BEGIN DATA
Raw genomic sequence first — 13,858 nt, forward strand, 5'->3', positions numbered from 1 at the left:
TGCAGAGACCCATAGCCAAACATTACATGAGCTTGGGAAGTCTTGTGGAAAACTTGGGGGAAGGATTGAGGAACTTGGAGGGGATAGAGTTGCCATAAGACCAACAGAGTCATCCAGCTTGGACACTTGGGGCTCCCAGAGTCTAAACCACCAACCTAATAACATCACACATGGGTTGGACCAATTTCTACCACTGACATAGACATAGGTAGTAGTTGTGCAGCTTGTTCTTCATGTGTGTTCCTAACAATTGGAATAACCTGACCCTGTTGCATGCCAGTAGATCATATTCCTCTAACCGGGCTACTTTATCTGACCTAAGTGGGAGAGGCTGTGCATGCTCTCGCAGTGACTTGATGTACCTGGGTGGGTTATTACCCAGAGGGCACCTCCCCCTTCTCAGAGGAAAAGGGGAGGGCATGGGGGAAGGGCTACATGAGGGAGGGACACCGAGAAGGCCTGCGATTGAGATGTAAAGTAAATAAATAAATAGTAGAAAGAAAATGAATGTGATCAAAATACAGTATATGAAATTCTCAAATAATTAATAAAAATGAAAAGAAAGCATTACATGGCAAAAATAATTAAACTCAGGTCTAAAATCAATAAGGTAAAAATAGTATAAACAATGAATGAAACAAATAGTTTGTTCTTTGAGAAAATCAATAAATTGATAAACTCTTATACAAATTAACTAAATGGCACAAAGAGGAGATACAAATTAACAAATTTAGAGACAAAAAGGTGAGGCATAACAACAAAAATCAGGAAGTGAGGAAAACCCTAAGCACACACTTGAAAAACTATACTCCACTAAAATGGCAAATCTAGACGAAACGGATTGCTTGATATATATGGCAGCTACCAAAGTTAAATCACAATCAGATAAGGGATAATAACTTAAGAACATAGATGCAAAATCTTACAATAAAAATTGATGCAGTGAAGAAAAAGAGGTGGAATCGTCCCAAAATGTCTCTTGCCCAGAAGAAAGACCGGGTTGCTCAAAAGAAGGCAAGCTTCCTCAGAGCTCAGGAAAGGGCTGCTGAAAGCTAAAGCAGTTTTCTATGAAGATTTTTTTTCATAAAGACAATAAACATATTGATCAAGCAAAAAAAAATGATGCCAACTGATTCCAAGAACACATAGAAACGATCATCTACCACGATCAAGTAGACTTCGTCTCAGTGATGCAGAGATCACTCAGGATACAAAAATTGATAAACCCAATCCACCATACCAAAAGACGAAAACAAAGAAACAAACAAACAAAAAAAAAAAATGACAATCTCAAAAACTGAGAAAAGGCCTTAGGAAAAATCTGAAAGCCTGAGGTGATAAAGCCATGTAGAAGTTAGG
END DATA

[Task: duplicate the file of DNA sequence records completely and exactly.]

Raw genomic sequence first — 13,858 nt, forward strand, 5'->3', positions numbered from 1 at the left:
TGCAGAGACCCATAGCCAAACATTACATGAGCTTGGGAAGTCTTGTGGAAAACTTGGGGGAAGGATTGAGGAACTTGGAGGGGATAGAGTTGCCATAAGACCAACAGAGTCATCCAGCTTGGACACTTGGGGCTCCCAGAGTCTAAACCACCAACCTAATAACATCACACATGGGTTGGACCAATTTCTACCACTGACATAGACATAGGTAGTAGTTGTGCAGCTTGTTCTTCATGTGTGTTCCTAACAATTGGAATAACCTGACCCTGTTGCATGCCAGTAGATCATATTCCTCTAACCGGGCTACTTTATCTGACCTAAGTGGGAGAGGCTGTGCATGCTCTCGCAGTGACTTGATGTACCTGGGTGGGTTATTACCCAGAGGGCACCTCCCCCTTCTCAGAGGAAAAGGGGAGGGCATGGGGGAAGGGCTACATGAGGGAGGGACACCGAGAAGGCCTGCGATTGAGATGTAAAGTAAATAAATAAATAGTAGAAAGAAAATGAATGTGATCAAAATACAGTATATGAAATTCTCAAATAATTAATAAAAATGAAAAGAAAGCATTACATGGCAAAAATAATTAAACTCAGGTCTAAAATCAATAAGGTAAAAATAGTATAAACAATGAATGAAACAAATAGTTTGTTCTTTGAGAAAATCAATAAATTGATAAACTCTTATACAAATTAACTAAATGGCACAAAGAGGAGATACAAATTAACAAATTTAGAGACAAAAAGGTGAGGCATAACAACAAAAATCAGGAAGTGAGGAAAACCCTAAGCACACACTTGAAAAACTATACTCCACTAAAATGGCAAATCTAGACGAAACGGATTGCTTGATATATATGGCAGCTACCAAAGTTAAATCACAATCAGATAAGGGATAATAACTTAAGAACATAGATGCAAAATCTTACAATAAAAATTGATGCAGTGAAGAAAAAGAGGTGGAATCGTCCCAAAATGTCTCTTGCCCAGAAGAAAGACCGGGTTGCTCAAAAGAAGGCAAGCTTCCTCAGAGCTCAGGAAAGGGCTGCTGAAAGCTAAAGCAGTTTTCTATGAAGATTTTTTTTCATAAAGACAATAAACATATTGATCAAGCAAAAAAAAATGATGCCAACTGATTCCAAGAACACATAGAAACGATCATCTACCACGATCAAGTAGACTTCGTCTCAGTGATGCAGAGATCACTCAGGATACAAAAATTGATAAACCCAATCCACCATACCAAAAGACGAAAACAAAGAAACAAACAAACAAAAAAAAAAAATGACAATCTCAAAAACTGAGAAAAGGCCTTAGGAAAAATCTGAAAGCCTGAGGTGATAAAGCCATGTAGAAGTTAGG